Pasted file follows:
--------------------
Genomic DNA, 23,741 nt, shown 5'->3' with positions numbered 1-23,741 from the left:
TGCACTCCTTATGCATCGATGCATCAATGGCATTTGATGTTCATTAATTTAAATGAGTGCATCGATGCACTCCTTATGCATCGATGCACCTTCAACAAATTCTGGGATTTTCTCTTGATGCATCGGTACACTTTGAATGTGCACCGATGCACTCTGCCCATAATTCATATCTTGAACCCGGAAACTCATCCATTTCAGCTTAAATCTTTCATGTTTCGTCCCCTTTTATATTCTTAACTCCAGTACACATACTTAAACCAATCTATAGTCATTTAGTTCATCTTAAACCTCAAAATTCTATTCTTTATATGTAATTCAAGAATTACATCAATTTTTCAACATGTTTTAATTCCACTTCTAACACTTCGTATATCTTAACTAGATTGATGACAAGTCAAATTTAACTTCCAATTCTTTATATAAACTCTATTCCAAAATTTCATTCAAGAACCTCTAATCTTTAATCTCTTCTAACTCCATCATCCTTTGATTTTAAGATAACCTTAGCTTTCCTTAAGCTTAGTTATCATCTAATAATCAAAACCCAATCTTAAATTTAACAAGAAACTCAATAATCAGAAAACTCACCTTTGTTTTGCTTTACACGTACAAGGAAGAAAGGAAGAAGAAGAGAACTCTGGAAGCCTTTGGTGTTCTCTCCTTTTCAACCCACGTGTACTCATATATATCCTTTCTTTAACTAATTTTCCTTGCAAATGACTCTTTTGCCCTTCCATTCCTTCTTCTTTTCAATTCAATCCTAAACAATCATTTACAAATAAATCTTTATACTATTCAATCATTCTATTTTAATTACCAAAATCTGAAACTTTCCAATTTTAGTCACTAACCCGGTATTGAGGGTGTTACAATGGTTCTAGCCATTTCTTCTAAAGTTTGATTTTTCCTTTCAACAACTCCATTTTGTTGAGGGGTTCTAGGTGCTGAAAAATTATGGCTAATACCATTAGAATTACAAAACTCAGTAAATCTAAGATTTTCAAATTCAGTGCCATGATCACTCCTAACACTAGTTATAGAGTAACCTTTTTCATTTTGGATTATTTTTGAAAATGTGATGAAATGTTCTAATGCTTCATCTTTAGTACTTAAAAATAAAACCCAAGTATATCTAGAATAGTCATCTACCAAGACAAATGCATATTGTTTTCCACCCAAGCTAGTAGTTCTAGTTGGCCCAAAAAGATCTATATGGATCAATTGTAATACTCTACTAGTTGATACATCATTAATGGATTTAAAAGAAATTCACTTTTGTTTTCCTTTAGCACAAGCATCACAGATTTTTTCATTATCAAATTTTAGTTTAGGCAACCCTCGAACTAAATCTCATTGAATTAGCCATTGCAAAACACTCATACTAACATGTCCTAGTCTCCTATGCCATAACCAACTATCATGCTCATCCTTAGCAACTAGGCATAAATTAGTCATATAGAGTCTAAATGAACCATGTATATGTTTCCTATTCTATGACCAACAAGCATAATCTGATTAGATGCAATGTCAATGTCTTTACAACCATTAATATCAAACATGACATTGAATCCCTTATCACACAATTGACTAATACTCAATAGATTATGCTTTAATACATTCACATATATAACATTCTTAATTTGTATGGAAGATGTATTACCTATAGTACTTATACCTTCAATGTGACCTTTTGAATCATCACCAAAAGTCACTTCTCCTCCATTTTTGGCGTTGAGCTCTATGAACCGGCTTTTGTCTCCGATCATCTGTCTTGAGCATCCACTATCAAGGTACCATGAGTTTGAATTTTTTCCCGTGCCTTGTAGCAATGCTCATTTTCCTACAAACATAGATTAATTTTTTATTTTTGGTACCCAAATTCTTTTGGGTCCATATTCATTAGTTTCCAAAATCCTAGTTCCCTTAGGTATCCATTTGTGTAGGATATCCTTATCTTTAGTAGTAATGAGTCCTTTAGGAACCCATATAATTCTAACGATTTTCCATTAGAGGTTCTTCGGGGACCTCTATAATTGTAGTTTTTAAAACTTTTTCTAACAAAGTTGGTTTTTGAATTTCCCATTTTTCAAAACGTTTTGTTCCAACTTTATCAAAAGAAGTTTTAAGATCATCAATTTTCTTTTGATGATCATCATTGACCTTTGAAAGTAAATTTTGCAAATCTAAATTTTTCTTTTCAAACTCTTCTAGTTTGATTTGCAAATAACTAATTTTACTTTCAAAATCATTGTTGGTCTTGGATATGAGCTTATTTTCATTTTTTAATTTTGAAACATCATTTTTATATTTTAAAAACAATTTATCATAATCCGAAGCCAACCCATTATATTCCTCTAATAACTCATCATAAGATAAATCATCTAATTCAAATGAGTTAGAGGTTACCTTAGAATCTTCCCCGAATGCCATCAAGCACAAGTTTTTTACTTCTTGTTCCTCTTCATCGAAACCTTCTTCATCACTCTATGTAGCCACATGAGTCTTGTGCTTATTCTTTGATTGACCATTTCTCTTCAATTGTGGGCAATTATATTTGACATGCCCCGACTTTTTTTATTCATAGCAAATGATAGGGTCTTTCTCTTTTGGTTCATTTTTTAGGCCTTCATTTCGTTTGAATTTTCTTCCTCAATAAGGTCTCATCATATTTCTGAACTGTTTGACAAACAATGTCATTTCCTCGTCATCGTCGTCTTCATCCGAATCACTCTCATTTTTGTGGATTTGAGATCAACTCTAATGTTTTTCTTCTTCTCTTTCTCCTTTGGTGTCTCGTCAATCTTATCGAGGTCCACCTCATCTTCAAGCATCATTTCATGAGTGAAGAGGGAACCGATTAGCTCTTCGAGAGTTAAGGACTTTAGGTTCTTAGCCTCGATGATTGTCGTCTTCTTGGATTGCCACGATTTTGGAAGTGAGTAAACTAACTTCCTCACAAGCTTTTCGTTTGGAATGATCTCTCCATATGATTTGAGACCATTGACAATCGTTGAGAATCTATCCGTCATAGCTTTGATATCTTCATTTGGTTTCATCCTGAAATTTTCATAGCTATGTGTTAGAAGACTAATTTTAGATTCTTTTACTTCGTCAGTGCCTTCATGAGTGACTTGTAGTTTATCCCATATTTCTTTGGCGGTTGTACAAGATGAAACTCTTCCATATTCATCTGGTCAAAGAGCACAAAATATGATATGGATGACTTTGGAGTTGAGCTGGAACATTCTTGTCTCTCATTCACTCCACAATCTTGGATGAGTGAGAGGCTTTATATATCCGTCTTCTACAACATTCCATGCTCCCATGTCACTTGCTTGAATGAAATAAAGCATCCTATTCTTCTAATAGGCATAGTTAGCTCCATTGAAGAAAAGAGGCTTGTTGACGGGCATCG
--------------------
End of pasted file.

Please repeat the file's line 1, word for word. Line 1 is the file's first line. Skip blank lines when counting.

Genomic DNA, 23,741 nt, shown 5'->3' with positions numbered 1-23,741 from the left: